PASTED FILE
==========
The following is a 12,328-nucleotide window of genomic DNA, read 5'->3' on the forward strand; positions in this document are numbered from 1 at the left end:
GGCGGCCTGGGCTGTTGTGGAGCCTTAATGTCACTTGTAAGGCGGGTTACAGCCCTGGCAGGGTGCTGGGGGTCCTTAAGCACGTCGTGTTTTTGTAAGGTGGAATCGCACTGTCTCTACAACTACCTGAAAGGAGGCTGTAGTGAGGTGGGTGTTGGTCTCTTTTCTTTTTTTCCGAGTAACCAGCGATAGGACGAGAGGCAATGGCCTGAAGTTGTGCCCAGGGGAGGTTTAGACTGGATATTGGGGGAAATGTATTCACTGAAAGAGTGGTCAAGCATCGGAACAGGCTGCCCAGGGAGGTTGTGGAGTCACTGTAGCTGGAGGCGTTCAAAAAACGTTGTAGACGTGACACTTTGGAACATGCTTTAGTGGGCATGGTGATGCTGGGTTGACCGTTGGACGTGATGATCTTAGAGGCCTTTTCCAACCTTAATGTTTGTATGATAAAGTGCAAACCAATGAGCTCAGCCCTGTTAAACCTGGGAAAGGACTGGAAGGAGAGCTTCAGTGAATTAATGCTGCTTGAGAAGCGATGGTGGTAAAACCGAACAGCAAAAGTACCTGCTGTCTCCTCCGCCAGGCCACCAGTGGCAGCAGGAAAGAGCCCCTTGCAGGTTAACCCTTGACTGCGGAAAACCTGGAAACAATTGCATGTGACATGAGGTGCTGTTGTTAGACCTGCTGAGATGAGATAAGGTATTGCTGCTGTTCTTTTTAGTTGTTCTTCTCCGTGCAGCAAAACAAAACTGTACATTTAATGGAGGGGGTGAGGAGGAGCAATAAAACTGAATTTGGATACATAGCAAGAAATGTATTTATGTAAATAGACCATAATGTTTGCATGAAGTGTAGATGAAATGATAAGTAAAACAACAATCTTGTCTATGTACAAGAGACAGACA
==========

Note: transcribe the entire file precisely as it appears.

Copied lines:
The following is a 12,328-nucleotide window of genomic DNA, read 5'->3' on the forward strand; positions in this document are numbered from 1 at the left end:
GGCGGCCTGGGCTGTTGTGGAGCCTTAATGTCACTTGTAAGGCGGGTTACAGCCCTGGCAGGGTGCTGGGGGTCCTTAAGCACGTCGTGTTTTTGTAAGGTGGAATCGCACTGTCTCTACAACTACCTGAAAGGAGGCTGTAGTGAGGTGGGTGTTGGTCTCTTTTCTTTTTTTCCGAGTAACCAGCGATAGGACGAGAGGCAATGGCCTGAAGTTGTGCCCAGGGGAGGTTTAGACTGGATATTGGGGGAAATGTATTCACTGAAAGAGTGGTCAAGCATCGGAACAGGCTGCCCAGGGAGGTTGTGGAGTCACTGTAGCTGGAGGCGTTCAAAAAACGTTGTAGACGTGACACTTTGGAACATGCTTTAGTGGGCATGGTGATGCTGGGTTGACCGTTGGACGTGATGATCTTAGAGGCCTTTTCCAACCTTAATGTTTGTATGATAAAGTGCAAACCAATGAGCTCAGCCCTGTTAAACCTGGGAAAGGACTGGAAGGAGAGCTTCAGTGAATTAATGCTGCTTGAGAAGCGATGGTGGTAAAACCGAACAGCAAAAGTACCTGCTGTCTCCTCCGCCAGGCCACCAGTGGCAGCAGGAAAGAGCCCCTTGCAGGTTAACCCTTGACTGCGGAAAACCTGGAAACAATTGCATGTGACATGAGGTGCTGTTGTTAGACCTGCTGAGATGAGATAAGGTATTGCTGCTGTTCTTTTTAGTTGTTCTTCTCCGTGCAGCAAAACAAAACTGTACATTTAATGGAGGGGGTGAGGAGGAGCAATAAAACTGAATTTGGATACATAGCAAGAAATGTATTTATGTAAATAGACCATAATGTTTGCATGAAGTGTAGATGAAATGATAAGTAAAACAACAATCTTGTCTATGTACAAGAGACAGACA